Sunday, May 9, 2010

May 8, 2010: The Long Trip Home

Today I was scheduled to fly back early, and I thought I had given myself enough time to get ready, but as usual I underestimated the amount of time it would take me to eat my massive bowl of granola for breakfast. Consequently I was forced to take a cab to the airport, rather than the much cheaper Express bus. I made it though, and that's what counts. And so, thinking I was clear of any problems, I started to relax, but I should have known that flying for me is never that easy.

I boarded the tiny Embraer EMB 145 (Brazilian aircraft) without difficulty, but before it could finish its taxi to the runway the pilot shut the plane down, because some other plane had leaked fuel all over the runway and it had to be cleaned up before we could leave. As we waited I could see a string of large jumbo jets lining up behind us waiting to leave as well, and it felt like they were saying, "get out of the way with your puny, insignificant aircraft, and let the real jets do some 'big boy' work." Eventually we were off and underway though, and we made it to Heathrow with plenty of time to spare (for me anyways).

It's a good thing I had some extra time, because London's Heathrow is one of the largest and busiest International airports in the world. So not only did I need to find the proper gate, but I also had to find the proper terminal as well. Pair this with the security check-in staff who seemed to all decide to go for tea at the same time all the passengers showed up, and by the time I had cleared security and gotten to the lobby, I had to remind myself to take many "deep breaths" (they wouldn't like me when I'm angry).

Like a good traveller I made it to my gate to board with plenty of time to spare, and despite the recent new volcano eruptions from Iceland, it looked as though my flight would leave on time. However, just as we were about to board, we were informed that all flights heading west over the Atlantic had been rerouted over Eastern Europe, and because of this there would be massive traffic jams and delays.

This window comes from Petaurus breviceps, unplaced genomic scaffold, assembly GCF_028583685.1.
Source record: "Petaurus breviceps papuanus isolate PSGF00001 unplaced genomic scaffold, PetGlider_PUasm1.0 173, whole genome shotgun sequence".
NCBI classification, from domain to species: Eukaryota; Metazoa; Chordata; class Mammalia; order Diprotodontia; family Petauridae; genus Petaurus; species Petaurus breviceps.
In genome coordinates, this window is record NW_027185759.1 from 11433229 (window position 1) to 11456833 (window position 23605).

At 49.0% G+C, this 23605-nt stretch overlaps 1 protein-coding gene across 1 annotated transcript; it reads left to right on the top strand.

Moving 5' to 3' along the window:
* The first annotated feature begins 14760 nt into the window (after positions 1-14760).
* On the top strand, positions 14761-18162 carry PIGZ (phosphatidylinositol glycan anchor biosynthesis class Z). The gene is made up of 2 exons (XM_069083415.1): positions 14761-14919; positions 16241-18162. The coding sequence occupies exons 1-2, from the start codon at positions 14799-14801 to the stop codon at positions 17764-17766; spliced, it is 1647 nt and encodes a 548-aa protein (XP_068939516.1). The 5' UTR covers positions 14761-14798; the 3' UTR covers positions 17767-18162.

We boarded early at the Captain's request, and then were told that there would be a three-and-a-half hour delay. Thankfully, the attendants put the in flight entertainment on, and after I had finished watching every National Film Board of Canada feature offered, we were informed that the Captain had received an earlier time slot from the British authorities, and we were allowed to fly after only a 1.5 hour delay.

During the flight the TVs stopped working for about an hour, and the two children behind me lost their ability to not annoy everyone in the plane. Between the screaming and the fighting, and the near constant tantrums that involved kicking the back of my seat, it was the worst hour of flying ever. But soon someone working under the plane to make things better, managed to fix the problem, and then I only had to worry about the kicking... and the bad movies.

Because of all the delays, it meant that the estimated arrival time for my flight to Calgary would be after the departure time for my next flight to Grande Prairie. Air Canada thoughtfully re-booked my flight so that I would fly to Edmonton at 10:55 PM, and then stay there over night before flying home the next morning. However, regular readers might remember that I have been reading Around The World In 80 Days by Jules Verne, and just as Phileas Fogg would not be daunted in his quest to reach a deadline, I too felt I should be "daring" and re-re-booked my flight to Edmonton for even earlier, and then rode the Greyhound over night to arrive in Grande Prairie the next morning at 5:30 PM. Not having any cash on me though, I couldn't call for a ride or take a cab, so I put my jet lagged legs to the test and walked home. It took me 75 minutes, but it proved... well I'm not sure what it proved, but it saved at least $10.

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